AASHTO Issues New ‘Commuting in America’ Reports

The American Association of State Highway and Transportation Officials recently released two new reports regarding U.S. commuting patterns.

[Above image by AASHTO]

The first report – “Commuting in America: Machine Learning Approaches” – analyzes publicly available data on the commuting patterns and habits of working people with disabilities, synthesizes information related to travel and disability, and identifies the next steps for further research. Key findings from this report include: 

  • Characteristics of working-age people with a disability were similar across all datasets.
    • Public transportation use by people with disabilities has declined over time within the longitudinal “American Community Survey” dataset, as most people with disabilities use a personal vehicle for transportation, regardless of disability status.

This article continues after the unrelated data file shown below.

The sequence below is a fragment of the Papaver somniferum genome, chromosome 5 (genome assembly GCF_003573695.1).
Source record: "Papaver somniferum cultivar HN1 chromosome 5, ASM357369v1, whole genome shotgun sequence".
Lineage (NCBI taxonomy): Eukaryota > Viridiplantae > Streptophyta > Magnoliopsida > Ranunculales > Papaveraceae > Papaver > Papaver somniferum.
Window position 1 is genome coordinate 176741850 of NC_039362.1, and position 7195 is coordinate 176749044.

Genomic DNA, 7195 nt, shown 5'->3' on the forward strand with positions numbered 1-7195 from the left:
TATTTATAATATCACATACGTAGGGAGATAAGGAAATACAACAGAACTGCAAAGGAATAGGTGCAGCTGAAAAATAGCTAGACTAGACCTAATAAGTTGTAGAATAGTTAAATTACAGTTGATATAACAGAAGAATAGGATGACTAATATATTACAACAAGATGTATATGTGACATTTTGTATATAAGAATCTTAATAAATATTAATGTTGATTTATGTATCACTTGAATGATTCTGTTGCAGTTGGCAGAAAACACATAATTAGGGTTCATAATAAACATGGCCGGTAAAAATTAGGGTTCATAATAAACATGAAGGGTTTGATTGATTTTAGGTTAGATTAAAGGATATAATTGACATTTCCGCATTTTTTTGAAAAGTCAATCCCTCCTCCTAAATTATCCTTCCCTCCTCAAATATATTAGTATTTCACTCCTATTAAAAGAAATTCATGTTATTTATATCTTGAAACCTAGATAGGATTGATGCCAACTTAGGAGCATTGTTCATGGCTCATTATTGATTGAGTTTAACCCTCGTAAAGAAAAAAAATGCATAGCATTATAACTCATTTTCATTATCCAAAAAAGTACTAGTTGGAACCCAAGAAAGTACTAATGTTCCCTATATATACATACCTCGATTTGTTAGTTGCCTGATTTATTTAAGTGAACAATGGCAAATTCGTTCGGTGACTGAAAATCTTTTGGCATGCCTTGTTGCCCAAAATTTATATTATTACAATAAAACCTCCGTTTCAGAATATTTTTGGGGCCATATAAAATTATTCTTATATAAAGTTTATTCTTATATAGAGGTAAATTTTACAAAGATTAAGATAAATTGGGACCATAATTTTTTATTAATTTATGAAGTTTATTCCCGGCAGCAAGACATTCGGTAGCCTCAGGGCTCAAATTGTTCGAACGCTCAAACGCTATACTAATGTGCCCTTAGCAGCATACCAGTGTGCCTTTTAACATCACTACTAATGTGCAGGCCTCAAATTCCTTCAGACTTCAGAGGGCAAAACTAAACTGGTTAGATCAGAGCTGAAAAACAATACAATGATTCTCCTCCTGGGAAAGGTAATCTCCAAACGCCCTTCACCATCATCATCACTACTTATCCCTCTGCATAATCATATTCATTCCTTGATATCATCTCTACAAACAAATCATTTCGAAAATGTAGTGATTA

• Some 72 percent of people with disabilities report reduced day-to-day travel because of their disability.
    • Technology, such as smartphones and internet use, confounds the relationship between commuting and disability status. While such technology can lower barriers that people with disabilities encounter while traveling, people with disabilities report lower internet use and access, and lower computer and smartphone ownership than people without disabilities.

The second report – “Commuting in America: Change and Variation in Mode Choice” – digs into how commute mode choice patterns and trends influences public policies.

This report summarizes changes in mode choice to work and travel behavior over several decades, with special attention on the shift between 2010 and 2019.

It also investigates changes in commuting mode choice at various geographic and sociodemographic spheres, adding layers to the commuting mode choice and revealing underlying trends surrounding them.

Both reports are available via the online AASHTO Store.

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